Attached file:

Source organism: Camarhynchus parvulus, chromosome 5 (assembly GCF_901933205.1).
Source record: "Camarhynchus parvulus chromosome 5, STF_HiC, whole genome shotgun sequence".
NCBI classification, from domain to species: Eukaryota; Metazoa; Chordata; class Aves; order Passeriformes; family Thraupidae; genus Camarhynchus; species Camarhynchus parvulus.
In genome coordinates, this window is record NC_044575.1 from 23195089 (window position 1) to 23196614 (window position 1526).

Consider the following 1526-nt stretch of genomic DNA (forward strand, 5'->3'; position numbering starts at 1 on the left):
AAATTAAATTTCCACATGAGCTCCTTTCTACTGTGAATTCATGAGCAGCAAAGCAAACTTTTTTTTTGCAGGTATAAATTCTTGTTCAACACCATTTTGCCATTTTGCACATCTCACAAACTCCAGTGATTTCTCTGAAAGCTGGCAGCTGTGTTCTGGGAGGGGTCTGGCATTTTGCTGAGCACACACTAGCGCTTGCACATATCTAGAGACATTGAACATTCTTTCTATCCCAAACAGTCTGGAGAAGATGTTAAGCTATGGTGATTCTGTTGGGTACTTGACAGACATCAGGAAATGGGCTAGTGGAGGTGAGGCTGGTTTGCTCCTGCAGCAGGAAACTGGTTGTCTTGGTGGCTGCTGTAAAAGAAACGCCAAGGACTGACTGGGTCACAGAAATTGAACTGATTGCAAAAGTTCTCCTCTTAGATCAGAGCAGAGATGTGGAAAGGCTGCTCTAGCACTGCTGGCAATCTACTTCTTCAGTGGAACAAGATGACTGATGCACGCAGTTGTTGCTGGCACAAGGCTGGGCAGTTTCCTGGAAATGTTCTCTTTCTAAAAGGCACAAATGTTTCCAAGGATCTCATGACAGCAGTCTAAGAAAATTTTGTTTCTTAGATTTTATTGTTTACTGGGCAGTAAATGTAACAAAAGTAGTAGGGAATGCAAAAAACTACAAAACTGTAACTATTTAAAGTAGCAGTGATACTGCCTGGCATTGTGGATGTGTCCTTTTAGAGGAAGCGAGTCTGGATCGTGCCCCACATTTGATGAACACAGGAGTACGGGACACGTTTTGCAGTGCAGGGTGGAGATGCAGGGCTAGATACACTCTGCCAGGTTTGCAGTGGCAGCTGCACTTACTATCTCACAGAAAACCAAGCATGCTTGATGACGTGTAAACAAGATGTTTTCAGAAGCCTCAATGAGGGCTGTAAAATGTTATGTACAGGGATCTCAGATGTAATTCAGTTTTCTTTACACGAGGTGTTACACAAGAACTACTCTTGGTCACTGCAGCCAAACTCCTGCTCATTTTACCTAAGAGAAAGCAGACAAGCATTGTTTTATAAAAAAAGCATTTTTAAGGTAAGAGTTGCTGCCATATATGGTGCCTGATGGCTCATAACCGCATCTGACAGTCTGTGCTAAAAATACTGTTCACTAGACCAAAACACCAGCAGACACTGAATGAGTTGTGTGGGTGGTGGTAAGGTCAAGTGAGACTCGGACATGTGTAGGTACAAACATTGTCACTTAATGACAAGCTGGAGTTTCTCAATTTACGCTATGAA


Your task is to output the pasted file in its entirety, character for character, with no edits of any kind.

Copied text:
Source organism: Camarhynchus parvulus, chromosome 5 (assembly GCF_901933205.1).
Source record: "Camarhynchus parvulus chromosome 5, STF_HiC, whole genome shotgun sequence".
NCBI classification, from domain to species: Eukaryota; Metazoa; Chordata; class Aves; order Passeriformes; family Thraupidae; genus Camarhynchus; species Camarhynchus parvulus.
In genome coordinates, this window is record NC_044575.1 from 23195089 (window position 1) to 23196614 (window position 1526).

Consider the following 1526-nt stretch of genomic DNA (forward strand, 5'->3'; position numbering starts at 1 on the left):
AAATTAAATTTCCACATGAGCTCCTTTCTACTGTGAATTCATGAGCAGCAAAGCAAACTTTTTTTTTGCAGGTATAAATTCTTGTTCAACACCATTTTGCCATTTTGCACATCTCACAAACTCCAGTGATTTCTCTGAAAGCTGGCAGCTGTGTTCTGGGAGGGGTCTGGCATTTTGCTGAGCACACACTAGCGCTTGCACATATCTAGAGACATTGAACATTCTTTCTATCCCAAACAGTCTGGAGAAGATGTTAAGCTATGGTGATTCTGTTGGGTACTTGACAGACATCAGGAAATGGGCTAGTGGAGGTGAGGCTGGTTTGCTCCTGCAGCAGGAAACTGGTTGTCTTGGTGGCTGCTGTAAAAGAAACGCCAAGGACTGACTGGGTCACAGAAATTGAACTGATTGCAAAAGTTCTCCTCTTAGATCAGAGCAGAGATGTGGAAAGGCTGCTCTAGCACTGCTGGCAATCTACTTCTTCAGTGGAACAAGATGACTGATGCACGCAGTTGTTGCTGGCACAAGGCTGGGCAGTTTCCTGGAAATGTTCTCTTTCTAAAAGGCACAAATGTTTCCAAGGATCTCATGACAGCAGTCTAAGAAAATTTTGTTTCTTAGATTTTATTGTTTACTGGGCAGTAAATGTAACAAAAGTAGTAGGGAATGCAAAAAACTACAAAACTGTAACTATTTAAAGTAGCAGTGATACTGCCTGGCATTGTGGATGTGTCCTTTTAGAGGAAGCGAGTCTGGATCGTGCCCCACATTTGATGAACACAGGAGTACGGGACACGTTTTGCAGTGCAGGGTGGAGATGCAGGGCTAGATACACTCTGCCAGGTTTGCAGTGGCAGCTGCACTTACTATCTCACAGAAAACCAAGCATGCTTGATGACGTGTAAACAAGATGTTTTCAGAAGCCTCAATGAGGGCTGTAAAATGTTATGTACAGGGATCTCAGATGTAATTCAGTTTTCTTTACACGAGGTGTTACACAAGAACTACTCTTGGTCACTGCAGCCAAACTCCTGCTCATTTTACCTAAGAGAAAGCAGACAAGCATTGTTTTATAAAAAAAGCATTTTTAAGGTAAGAGTTGCTGCCATATATGGTGCCTGATGGCTCATAACCGCATCTGACAGTCTGTGCTAAAAATACTGTTCACTAGACCAAAACACCAGCAGACACTGAATGAGTTGTGTGGGTGGTGGTAAGGTCAAGTGAGACTCGGACATGTGTAGGTACAAACATTGTCACTTAATGACAAGCTGGAGTTTCTCAATTTACGCTATGAA